Glen Jamieson’s Tombland Drift

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Glen Jamieson’s Tombland Drift began online as a photographic archive-in-motion. From this digital setting it has migrated into the form of a book, a performance, and an exhibition. 

‘Tombland’—Scandinavian for ‘empty space’—is an Anglo-Saxon site in Norwich, UK where all roads into the city once intersected. Proceeding from this central empty space, Jamieson marks out the city into eight territories for visual inquiry, walking out or in, moving anticlockwise one after another. All photographs were taken as found in daylight hours between Autumn 2013 and Spring 2014.

In its online form Jamieson attributed tags, based on image-facts, to photographs in an expanding networked archive. Tags enabled dynamic reconfigurations, illuminating unforeseen correspondences. As a book, presented in an unbound, folded, and collated format, the archive is formalised into narrative journeys. Ninety-six images are sequenced in relation to the eight directions of inquiry, beginning with Tombland ‘Towards the East’, moving anticlockwise and concluding with ‘From the South East’ towards Tombland. However, an index of image-facts and a commentary that issues positively from the journeys offers swirling counter-narratives, above, below, and beyond what is merely apparent. In this index numerals indicate the image location in the publication, capital letters indicate its location in relation to Tombland, and words relate to the image-facts within. Readers are invited to make their own narratives.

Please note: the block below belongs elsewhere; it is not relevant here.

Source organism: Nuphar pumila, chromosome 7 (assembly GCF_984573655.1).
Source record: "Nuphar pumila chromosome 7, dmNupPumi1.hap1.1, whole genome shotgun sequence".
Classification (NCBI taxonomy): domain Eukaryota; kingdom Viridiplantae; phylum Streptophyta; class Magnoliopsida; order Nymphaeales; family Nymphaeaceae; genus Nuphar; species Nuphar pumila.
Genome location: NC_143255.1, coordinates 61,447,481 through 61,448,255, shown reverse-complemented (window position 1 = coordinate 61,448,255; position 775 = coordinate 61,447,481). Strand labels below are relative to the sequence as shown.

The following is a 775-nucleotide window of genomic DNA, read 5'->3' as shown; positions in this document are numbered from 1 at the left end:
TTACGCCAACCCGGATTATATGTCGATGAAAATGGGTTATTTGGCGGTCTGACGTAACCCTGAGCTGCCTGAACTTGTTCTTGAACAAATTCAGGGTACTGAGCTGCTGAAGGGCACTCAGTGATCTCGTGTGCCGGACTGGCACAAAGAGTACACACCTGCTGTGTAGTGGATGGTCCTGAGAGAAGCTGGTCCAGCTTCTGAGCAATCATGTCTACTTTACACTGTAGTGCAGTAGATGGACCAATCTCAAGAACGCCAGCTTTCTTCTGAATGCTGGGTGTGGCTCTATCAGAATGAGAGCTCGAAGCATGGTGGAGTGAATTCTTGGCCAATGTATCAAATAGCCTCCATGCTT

03 Tombland Drift courtesy Traven T Croves

Tombland Drift installation, Norwich OUTPOST, UK, 2014. Image courtesy Traven T. Croves

Tombland Drift folds out for viewing. Laid out in expanded form it suggests further possibilities still: its sequence can be rearranged and displayed differently alongside the index of image-facts and the commentary. Physical space determines the proximity of printed leaves. Finally, Tombland Drift manifests as a live event for which the commentary is read accompanied by corresponding medium-format slides from the physical archive. The process of deconstructing and rearranging the city’s image, across media platforms, anticipates the emergence of unforeseen possibilities beyond surface geography—from the interior of Tombland towards an empty and open space.

This project and edition was developed in collaboration with editor and writer Jonathan P. Watts and designers Traven T. Croves, and was supported by Arts Council England.

http://tombland-drift.co.uk

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